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COLUMN: Getting Started

Getting Started: DOS Fundamentals -- Directories

By Hal Goldstein

We mentioned in the last issue that the HP 95LX is an "MS DOS" machine. This means that it functions similarly to an IBM PC compatible computer in that many of the same programs will run on both machines, and the "file structure" on these machines are the same.

 This article will continue our discussion of "file structure" from last issue (see pages 39-41, May/ June 92 issue). Remember, when you save information created using a built-in 95LX application such as PHONE, APPT, or MEMO, that information is stored in files.

 Learning how a DOS machine deals with files is really learning how to intelligently and efficiently store and safeguard your data.

The analogy we made last issue (page 41) between a file cabinet and a DOS directory structure is a good one. The 95LX, with its built-in C drive and RAM card slot, is like a two-drawer file cabinet in that you can store your files in two different places. (If you don't have a RAM Card, you're missing a file drawer.)

 File drawers in a cabinet are analogous to the disk drives on a computer. If we have a file cabinet with two drawers, we could label one drawer "C:" and the other drawer "A:". Likewise, the 95LX has an internal disk drive labeled "C:" and a RAM card slot labeled "A:".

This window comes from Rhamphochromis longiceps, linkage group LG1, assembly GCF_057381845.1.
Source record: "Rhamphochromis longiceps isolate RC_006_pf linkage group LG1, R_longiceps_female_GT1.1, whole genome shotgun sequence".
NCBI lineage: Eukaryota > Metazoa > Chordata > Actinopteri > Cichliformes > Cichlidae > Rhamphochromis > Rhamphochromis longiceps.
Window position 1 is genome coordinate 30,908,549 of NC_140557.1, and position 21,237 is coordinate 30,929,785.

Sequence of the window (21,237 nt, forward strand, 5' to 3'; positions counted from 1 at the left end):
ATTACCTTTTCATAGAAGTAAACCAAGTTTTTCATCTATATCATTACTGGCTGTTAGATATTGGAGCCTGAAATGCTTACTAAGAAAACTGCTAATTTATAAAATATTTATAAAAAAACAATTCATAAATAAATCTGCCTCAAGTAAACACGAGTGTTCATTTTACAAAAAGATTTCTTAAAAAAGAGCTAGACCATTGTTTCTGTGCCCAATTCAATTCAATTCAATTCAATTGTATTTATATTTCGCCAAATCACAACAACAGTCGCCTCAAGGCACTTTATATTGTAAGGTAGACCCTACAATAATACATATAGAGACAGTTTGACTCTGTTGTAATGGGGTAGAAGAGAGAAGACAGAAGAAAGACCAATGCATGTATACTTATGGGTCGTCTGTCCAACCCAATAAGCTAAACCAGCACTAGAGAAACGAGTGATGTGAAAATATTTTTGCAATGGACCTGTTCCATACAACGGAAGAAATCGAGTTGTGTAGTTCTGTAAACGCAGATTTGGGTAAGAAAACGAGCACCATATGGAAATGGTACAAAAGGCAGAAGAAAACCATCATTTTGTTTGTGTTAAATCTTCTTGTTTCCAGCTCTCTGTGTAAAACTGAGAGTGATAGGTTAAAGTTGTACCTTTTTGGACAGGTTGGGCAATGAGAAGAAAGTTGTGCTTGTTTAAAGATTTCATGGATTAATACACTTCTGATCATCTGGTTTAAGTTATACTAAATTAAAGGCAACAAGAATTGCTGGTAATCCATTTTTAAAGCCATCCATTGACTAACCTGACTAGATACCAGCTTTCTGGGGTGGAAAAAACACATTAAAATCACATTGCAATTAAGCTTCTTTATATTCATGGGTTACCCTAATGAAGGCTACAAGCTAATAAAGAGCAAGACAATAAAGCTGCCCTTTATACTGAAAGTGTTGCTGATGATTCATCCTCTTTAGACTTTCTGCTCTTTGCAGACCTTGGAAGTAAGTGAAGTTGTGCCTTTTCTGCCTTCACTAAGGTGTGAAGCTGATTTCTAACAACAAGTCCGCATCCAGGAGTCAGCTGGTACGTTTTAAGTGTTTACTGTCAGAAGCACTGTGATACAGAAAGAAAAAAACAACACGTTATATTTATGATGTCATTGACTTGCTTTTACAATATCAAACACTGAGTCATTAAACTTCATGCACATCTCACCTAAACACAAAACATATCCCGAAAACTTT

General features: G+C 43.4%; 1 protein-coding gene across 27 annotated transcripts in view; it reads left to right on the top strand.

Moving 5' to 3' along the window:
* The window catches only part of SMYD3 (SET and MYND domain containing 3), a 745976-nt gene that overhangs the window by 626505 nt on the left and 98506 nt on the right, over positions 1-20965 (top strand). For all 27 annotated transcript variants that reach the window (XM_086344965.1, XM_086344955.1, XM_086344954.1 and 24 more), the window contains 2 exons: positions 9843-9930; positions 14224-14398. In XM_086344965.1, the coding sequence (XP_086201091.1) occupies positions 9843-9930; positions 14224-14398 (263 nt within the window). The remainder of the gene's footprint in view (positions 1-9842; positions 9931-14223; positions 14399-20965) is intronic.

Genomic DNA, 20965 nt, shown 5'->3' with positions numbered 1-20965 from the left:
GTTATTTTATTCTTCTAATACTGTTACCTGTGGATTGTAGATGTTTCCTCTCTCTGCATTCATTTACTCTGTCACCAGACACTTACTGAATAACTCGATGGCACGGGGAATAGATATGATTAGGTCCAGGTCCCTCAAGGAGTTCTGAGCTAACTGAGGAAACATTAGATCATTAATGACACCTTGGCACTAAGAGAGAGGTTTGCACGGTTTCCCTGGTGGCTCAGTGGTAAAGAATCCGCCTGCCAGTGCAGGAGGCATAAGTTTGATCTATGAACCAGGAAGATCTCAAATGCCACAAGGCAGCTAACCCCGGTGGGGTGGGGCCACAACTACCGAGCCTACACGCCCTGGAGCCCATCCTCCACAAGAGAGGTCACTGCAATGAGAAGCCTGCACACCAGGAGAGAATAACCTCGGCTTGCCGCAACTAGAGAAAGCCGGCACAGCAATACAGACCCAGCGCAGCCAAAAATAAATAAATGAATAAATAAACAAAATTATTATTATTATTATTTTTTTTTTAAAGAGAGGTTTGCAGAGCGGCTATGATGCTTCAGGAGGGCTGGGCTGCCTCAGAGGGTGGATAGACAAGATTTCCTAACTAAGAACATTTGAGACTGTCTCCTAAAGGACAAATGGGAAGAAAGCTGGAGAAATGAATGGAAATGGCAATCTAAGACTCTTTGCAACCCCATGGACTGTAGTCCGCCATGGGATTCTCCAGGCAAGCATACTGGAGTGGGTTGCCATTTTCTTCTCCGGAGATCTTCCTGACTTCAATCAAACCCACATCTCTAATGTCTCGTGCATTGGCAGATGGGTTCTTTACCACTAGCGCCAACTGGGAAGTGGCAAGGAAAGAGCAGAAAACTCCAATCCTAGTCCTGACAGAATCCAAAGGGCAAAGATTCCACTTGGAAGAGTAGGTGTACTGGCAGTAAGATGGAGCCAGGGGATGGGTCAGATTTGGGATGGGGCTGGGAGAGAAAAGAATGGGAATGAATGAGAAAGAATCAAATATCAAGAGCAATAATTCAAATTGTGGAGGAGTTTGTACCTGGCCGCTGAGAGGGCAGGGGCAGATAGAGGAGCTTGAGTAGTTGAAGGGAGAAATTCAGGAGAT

If we store files in a file cabinet, we can put them in either drawer. Files on the 95LX can be stored on either the C: drive or on the A: drive (if we have a RAM card).

Comparing A: and C: Drives to a Two-Drawer Filing Cabinet: Graphic

 When you store a file in a file cabinet, you give it a name (i.e. you put a label on the file folder). In the same way, when you store a PHONE, MEMO, APPT, or 1-2-3 file, you give it a name. As we discussed in the last issue, DOS lays out strict rules governing legal file names. A file name consists of 1 to 8 characters, followed by an optional period and 1 to 3 more characters. These characters can be numbers, letters, and many of the special symbols, such as underline or dash.

Subdirectories

The PATH

So what!

Safeguarding your data

Finding data

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